It actually sounds pretty simple at first: according to a Twitter blog post Tuesday, the company will simply organize conversations on Twitter differently based on "behavioral signals" created to root out trolls in "communal areas" of the social network.
In order to identify the behavior, the company has picked out certain patterns of behavior which it associates with troll-like accounts.
In an announcement earlier today, Twitter said they were taking steps to limit "behaviors that distort and detract from the public conversation" by downranking content that exhibits such behaviors from search results and "public conversations".
Among select users in markets around the world, the changes resulted in a 4% drop in abuse reports from search and 8% fewer abuse reports from conversations, according to Twitter.
The changes are a part of Twitter's efforts to increase the "health" of its platform.
"There are many new signals we're taking in, most of which are not visible externally", the post reads. On one hand it's been upsetting to users who have been personally targeted, on the other hand it's just taken away the utility of poring through the conversations that Twitter enables in the first place. Twitter will look for signals such as unconfirmed email addresses, multiple accounts opened by the same user, and repeated interactions with accounts that don't follow them. "Because this content doesn't violate our policies, it will remain on Twitter, and will be available if you click on "Show more replies" or choose to see everything in your search setting".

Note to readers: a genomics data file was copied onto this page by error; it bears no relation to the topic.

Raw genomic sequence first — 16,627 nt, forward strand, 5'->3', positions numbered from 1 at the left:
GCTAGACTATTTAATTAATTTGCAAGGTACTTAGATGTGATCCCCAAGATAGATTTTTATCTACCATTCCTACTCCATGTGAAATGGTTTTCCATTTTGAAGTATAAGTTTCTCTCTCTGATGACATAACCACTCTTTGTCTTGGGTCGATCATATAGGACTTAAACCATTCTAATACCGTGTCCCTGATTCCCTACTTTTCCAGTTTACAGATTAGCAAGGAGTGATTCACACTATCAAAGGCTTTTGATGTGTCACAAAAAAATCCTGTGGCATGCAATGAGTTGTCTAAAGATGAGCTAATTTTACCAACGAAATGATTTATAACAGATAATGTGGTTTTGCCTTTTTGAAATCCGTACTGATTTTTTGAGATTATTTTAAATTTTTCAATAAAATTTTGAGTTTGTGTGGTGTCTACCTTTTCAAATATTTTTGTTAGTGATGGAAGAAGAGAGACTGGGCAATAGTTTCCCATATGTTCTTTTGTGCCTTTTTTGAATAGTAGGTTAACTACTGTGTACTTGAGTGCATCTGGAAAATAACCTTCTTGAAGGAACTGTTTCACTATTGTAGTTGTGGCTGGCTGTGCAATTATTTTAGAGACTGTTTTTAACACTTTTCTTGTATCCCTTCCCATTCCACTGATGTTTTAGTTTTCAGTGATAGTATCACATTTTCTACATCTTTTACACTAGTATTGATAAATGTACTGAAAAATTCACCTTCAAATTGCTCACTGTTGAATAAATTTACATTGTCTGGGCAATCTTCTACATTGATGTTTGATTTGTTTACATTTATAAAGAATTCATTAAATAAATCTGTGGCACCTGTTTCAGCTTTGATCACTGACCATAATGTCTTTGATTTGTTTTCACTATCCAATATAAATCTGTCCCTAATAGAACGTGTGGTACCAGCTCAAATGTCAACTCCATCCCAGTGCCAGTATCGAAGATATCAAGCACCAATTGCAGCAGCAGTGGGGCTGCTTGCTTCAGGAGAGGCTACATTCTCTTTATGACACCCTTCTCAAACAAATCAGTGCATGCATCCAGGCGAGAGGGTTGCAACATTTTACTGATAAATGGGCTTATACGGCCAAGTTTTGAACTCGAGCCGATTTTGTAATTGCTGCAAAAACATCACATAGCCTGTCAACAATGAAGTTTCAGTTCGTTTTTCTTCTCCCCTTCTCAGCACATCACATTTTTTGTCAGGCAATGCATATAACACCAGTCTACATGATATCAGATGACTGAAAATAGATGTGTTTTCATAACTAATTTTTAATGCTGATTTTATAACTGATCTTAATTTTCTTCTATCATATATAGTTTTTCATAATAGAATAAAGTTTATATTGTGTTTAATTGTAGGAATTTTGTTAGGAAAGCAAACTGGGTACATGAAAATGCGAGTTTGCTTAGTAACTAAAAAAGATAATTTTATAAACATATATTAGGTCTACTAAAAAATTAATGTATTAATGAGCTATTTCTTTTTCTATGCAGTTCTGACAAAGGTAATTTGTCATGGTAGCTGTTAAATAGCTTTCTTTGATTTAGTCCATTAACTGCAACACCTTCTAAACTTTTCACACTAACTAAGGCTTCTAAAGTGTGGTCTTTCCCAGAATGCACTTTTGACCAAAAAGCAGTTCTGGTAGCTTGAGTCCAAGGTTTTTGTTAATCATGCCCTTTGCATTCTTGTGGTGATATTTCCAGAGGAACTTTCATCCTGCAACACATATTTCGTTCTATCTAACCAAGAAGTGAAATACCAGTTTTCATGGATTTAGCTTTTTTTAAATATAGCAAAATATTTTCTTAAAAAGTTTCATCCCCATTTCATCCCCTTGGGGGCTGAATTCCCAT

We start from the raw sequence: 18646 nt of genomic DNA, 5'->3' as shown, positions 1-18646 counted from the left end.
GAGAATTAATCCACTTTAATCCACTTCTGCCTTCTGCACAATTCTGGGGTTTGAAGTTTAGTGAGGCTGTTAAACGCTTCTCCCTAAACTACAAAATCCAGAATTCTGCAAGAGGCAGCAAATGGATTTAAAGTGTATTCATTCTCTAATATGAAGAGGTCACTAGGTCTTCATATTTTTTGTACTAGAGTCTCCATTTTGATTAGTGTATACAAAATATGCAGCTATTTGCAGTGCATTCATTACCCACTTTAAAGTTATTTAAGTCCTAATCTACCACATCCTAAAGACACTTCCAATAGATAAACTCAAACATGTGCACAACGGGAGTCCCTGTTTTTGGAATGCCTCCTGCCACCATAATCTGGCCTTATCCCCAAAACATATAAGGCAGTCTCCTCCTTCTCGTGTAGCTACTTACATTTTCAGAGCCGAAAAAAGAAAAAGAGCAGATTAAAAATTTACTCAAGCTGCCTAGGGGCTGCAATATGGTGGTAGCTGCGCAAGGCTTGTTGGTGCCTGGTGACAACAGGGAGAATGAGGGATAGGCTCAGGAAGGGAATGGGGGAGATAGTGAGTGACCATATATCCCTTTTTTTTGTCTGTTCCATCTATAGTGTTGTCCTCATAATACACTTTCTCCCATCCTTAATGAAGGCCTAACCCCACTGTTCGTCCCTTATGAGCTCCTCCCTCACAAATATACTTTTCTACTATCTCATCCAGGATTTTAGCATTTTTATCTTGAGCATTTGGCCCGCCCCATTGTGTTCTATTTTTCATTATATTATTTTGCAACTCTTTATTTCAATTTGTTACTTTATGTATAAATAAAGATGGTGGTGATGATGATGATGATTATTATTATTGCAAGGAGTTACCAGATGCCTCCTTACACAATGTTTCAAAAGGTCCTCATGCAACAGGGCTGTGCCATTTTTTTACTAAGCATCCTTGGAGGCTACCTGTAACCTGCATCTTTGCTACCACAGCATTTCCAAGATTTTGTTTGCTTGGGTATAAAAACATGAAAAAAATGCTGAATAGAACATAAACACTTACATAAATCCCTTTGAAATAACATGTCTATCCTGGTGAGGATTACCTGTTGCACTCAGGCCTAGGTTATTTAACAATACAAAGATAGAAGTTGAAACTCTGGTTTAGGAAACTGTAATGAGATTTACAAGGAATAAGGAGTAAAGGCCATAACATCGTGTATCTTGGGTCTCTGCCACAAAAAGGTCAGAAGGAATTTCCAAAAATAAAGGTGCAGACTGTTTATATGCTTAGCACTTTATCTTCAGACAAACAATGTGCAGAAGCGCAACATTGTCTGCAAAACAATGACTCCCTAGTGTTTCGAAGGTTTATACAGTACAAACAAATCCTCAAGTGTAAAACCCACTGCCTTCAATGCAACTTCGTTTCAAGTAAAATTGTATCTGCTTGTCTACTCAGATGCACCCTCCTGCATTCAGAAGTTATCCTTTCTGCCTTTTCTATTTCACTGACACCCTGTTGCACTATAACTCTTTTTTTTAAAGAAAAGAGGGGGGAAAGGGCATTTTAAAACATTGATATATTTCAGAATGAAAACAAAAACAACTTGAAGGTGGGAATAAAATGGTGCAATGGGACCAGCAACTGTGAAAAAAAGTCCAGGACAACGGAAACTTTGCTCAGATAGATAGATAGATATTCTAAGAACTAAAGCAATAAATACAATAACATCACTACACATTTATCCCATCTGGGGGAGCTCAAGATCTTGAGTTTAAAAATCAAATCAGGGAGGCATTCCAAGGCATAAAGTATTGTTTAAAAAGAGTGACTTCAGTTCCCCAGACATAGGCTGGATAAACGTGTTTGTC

"These signals will now be considered in how we organise and present content in communal areas like conversation and search".
But it adds: "Our work is far from done". Our goal is to learn fast and make our processes and tools smarter.
The company says it will deploy a screen saying "show more replies" in front of responses that its systems adjudicate as vexatious, cynical or calculated to offend. "We are making progress as we go", Dorsey said.